THE TRUDEAU SAGA :Khalistan, Sovereignty & Nationalism
- February 22, 2018
- Posted by: admin
- Category: General Knowledge
Justin Trudeau’s visit to India has drummed up more controversy than any other Prime Ministerial visit in recent memory. The Indian Prime Minister did not receive his Canadian counterpart, the Chief Minister of Uttar Pradesh did not accompany Trudea to the Taj Mahal and even the Gujarat Chief Minister did not make time to meet Prime Minister Trudeau. All in all, the diplomatic drubbing seems undeniable for the head of a sovereign State that has long been a friendly state to India. The issue further seems to cut across party lines since the main controversy is the issue surrounding the Khalistan movement and the outrage expressed by the Congress Chief Minister of Punjab, Capt. Amarinder Singh, whilst the UP CM, Gujarat CM and the Indian PM are all leaders of the Bharatiya Janata Party [Hereafter, the “BJP”].
B.Brief History of the Khalistan Movement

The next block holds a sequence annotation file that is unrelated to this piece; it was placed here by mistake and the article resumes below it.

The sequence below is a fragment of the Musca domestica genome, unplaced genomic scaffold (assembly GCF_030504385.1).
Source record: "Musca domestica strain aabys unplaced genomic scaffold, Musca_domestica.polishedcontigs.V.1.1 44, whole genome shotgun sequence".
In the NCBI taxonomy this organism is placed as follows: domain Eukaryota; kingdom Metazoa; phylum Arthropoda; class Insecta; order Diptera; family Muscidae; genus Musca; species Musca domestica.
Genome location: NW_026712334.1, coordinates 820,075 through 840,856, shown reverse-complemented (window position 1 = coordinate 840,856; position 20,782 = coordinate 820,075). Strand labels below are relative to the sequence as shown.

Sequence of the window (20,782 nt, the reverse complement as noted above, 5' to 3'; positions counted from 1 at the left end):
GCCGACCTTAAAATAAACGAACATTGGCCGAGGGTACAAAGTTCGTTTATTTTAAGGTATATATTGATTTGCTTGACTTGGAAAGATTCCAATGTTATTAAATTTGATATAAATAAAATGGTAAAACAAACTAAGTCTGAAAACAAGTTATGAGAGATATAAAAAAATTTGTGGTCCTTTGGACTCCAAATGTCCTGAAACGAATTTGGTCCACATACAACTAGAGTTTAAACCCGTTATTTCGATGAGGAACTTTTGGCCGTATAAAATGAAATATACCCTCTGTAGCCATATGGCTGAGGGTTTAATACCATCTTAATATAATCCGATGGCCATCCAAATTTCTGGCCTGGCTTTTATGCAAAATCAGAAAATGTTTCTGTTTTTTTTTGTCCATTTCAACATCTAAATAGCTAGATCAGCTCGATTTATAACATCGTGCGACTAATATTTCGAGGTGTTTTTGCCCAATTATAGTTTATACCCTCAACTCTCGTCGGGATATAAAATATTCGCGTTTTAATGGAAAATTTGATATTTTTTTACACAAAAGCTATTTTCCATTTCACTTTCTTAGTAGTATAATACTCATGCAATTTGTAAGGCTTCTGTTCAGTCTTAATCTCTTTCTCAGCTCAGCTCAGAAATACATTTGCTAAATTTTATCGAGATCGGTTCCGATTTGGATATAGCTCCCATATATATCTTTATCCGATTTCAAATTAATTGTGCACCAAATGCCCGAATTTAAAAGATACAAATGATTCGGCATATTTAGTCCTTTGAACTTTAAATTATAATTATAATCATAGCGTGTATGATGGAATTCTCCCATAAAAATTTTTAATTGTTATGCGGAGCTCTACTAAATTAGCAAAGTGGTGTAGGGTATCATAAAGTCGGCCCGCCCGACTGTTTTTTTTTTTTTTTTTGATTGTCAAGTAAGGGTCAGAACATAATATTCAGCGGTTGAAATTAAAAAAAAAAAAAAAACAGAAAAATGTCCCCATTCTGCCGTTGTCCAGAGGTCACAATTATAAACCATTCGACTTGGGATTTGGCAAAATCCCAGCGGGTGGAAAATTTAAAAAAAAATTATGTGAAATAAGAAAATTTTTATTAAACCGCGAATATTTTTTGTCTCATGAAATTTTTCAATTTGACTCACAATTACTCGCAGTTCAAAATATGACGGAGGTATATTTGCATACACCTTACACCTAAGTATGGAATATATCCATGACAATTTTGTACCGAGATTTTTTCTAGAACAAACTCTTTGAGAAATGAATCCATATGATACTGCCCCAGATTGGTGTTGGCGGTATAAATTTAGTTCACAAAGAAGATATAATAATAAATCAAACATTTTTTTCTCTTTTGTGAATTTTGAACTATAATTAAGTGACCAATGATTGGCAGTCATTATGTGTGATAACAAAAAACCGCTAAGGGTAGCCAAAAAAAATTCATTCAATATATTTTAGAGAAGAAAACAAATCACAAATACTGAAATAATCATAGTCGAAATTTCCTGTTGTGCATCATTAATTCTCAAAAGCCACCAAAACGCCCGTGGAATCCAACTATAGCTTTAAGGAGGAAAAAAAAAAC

The story of course begins in the 18th century when the Sikh Misls ruled over Punjab from 1767 to 1799. Through the British colonization, the idea of an independent state for the Sikhs continued to fester in the modern day region of Punjab. Ultimately, as the waves of partition came crashing down separatism reared its ugly head towards the Republic of India. There was large scale migration of the Sikhs from the Pakistan region of Punjab which subsequently led to the growing demand for Khalistan. The movement picked up pace with Jagjit Singh Chauhan accelerated the accumulation of wealth in 1971. He became the self-styled president of the “Republic of Khalistan,” appointed a cabinet, issued symbolic passports and postage stamps, and created “Khalistan dollars.” He opened embassies in Britain and other European countries. He stayed in close touch with Jarnail Singh Bhindranwale till the very end. Militancy ultimately took drastic directions and everything culminated in Operation Blue Star where the Indian Armed Forces entered the Golden Temple and killed Bhindranwale. However, in my opinion, movements like these they rarely die in their entirety, whether it is the dream of a re-unified Soviet Union or the caliphate or even Khalistan. Elements here and there have continued to express solidarity with the modern non-militant version in the Akali Dal and that solidarity and even passive participation continues to be at the heart of the controversy surrounding Prime Minister Trudeau.